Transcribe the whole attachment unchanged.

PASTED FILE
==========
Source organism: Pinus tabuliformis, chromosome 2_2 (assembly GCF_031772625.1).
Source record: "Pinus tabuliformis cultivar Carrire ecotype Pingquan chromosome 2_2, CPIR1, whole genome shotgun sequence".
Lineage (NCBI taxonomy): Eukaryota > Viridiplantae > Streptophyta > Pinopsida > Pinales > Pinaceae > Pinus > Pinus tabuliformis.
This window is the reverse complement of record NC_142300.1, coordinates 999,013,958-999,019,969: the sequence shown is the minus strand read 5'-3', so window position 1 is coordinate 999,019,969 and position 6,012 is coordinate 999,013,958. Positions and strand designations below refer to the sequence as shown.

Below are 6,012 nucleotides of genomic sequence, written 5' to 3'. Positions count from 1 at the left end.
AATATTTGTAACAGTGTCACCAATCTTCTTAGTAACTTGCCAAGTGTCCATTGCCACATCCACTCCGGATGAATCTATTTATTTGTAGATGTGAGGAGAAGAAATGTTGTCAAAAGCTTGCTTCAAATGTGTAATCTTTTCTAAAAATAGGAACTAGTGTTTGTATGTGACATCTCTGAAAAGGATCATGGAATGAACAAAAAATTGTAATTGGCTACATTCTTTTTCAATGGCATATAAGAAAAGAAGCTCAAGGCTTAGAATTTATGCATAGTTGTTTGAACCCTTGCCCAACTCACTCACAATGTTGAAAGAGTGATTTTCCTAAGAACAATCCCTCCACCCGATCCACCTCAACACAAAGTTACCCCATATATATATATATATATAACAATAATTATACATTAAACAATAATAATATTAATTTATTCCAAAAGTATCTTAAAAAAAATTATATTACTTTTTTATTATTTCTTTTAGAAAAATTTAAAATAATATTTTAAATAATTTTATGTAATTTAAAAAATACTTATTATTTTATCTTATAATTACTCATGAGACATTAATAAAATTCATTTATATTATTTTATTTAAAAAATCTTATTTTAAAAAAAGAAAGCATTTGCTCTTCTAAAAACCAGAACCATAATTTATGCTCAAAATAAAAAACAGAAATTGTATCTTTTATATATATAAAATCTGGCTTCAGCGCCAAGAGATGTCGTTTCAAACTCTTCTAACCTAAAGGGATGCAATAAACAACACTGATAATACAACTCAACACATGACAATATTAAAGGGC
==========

Source organism: Pinus tabuliformis, chromosome 2_2 (assembly GCF_031772625.1).
Source record: "Pinus tabuliformis cultivar Carrire ecotype Pingquan chromosome 2_2, CPIR1, whole genome shotgun sequence".
Lineage (NCBI taxonomy): Eukaryota > Viridiplantae > Streptophyta > Pinopsida > Pinales > Pinaceae > Pinus > Pinus tabuliformis.
This window is the reverse complement of record NC_142300.1, coordinates 999,013,958-999,019,969: the sequence shown is the minus strand read 5'-3', so window position 1 is coordinate 999,019,969 and position 6,012 is coordinate 999,013,958. Positions and strand designations below refer to the sequence as shown.

Below are 6,012 nucleotides of genomic sequence, written 5' to 3'. Positions count from 1 at the left end.
AATATTTGTAACAGTGTCACCAATCTTCTTAGTAACTTGCCAAGTGTCCATTGCCACATCCACTCCGGATGAATCTATTTATTTGTAGATGTGAGGAGAAGAAATGTTGTCAAAAGCTTGCTTCAAATGTGTAATCTTTTCTAAAAATAGGAACTAGTGTTTGTATGTGACATCTCTGAAAAGGATCATGGAATGAACAAAAAATTGTAATTGGCTACATTCTTTTTCAATGGCATATAAGAAAAGAAGCTCAAGGCTTAGAATTTATGCATAGTTGTTTGAACCCTTGCCCAACTCACTCACAATGTTGAAAGAGTGATTTTCCTAAGAACAATCCCTCCACCCGATCCACCTCAACACAAAGTTACCCCATATATATATATATATATAACAATAATTATACATTAAACAATAATAATATTAATTTATTCCAAAAGTATCTTAAAAAAAATTATATTACTTTTTTATTATTTCTTTTAGAAAAATTTAAAATAATATTTTAAATAATTTTATGTAATTTAAAAAATACTTATTATTTTATCTTATAATTACTCATGAGACATTAATAAAATTCATTTATATTATTTTATTTAAAAAATCTTATTTTAAAAAAAGAAAGCATTTGCTCTTCTAAAAACCAGAACCATAATTTATGCTCAAAATAAAAAACAGAAATTGTATCTTTTATATATATAAAATCTGGCTTCAGCGCCAAGAGATGTCGTTTCAAACTCTTCTAACCTAAAGGGATGCAATAAACAACACTGATAATACAACTCAACACATGACAATATTAAAGGGC